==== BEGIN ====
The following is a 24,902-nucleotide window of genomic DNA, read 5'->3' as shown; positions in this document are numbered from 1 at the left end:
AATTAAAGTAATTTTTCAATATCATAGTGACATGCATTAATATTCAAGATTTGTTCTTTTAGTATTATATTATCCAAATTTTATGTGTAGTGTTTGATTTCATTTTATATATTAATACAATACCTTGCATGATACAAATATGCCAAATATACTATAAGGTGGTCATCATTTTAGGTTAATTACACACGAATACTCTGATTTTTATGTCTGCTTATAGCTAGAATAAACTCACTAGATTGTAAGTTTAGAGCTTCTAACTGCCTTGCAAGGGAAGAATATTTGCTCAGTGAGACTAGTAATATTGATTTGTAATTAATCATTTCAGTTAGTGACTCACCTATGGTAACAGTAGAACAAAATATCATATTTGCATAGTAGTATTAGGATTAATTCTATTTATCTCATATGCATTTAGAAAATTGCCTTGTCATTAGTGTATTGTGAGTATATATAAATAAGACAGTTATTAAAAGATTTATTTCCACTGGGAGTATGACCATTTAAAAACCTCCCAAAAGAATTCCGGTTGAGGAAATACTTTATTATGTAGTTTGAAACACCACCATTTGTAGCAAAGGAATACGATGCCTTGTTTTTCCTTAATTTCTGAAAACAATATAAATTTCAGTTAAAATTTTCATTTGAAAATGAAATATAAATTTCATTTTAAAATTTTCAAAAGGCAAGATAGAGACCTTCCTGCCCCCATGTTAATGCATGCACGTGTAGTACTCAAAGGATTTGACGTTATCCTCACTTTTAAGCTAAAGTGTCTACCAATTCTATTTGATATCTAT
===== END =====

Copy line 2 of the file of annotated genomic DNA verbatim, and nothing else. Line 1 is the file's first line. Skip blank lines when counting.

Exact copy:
AATTAAAGTAATTTTTCAATATCATAGTGACATGCATTAATATTCAAGATTTGTTCTTTTAGTATTATATTATCCAAATTTTATGTGTAGTGTTTGATTTCATTTTATATATTAATACAATACCTTGCATGATACAAATATGCCAAATATACTATAAGGTGGTCATCATTTTAGGTTAATTACACACGAATACTCTGATTTTTATGTCTGCTTATAGCTAGAATAAACTCACTAGATTGTAAGTTTAGAGCTTCTAACTGCCTTGCAAGGGAAGAATATTTGCTCAGTGAGACTAGTAATATTGATTTGTAATTAATCATTTCAGTTAGTGACTCACCTATGGTAACAGTAGAACAAAATATCATATTTGCATAGTAGTATTAGGATTAATTCTATTTATCTCATATGCATTTAGAAAATTGCCTTGTCATTAGTGTATTGTGAGTATATATAAATAAGACAGTTATTAAAAGATTTATTTCCACTGGGAGTATGACCATTTAAAAACCTCCCAAAAGAATTCCGGTTGAGGAAATACTTTATTATGTAGTTTGAAACACCACCATTTGTAGCAAAGGAATACGATGCCTTGTTTTTCCTTAATTTCTGAAAACAATATAAATTTCAGTTAAAATTTTCATTTGAAAATGAAATATAAATTTCATTTTAAAATTTTCAAAAGGCAAGATAGAGACCTTCCTGCCCCCATGTTAATGCATGCACGTGTAGTACTCAAAGGATTTGACGTTATCCTCACTTTTAAGCTAAAGTGTCTACCAATTCTATTTGATATCTAT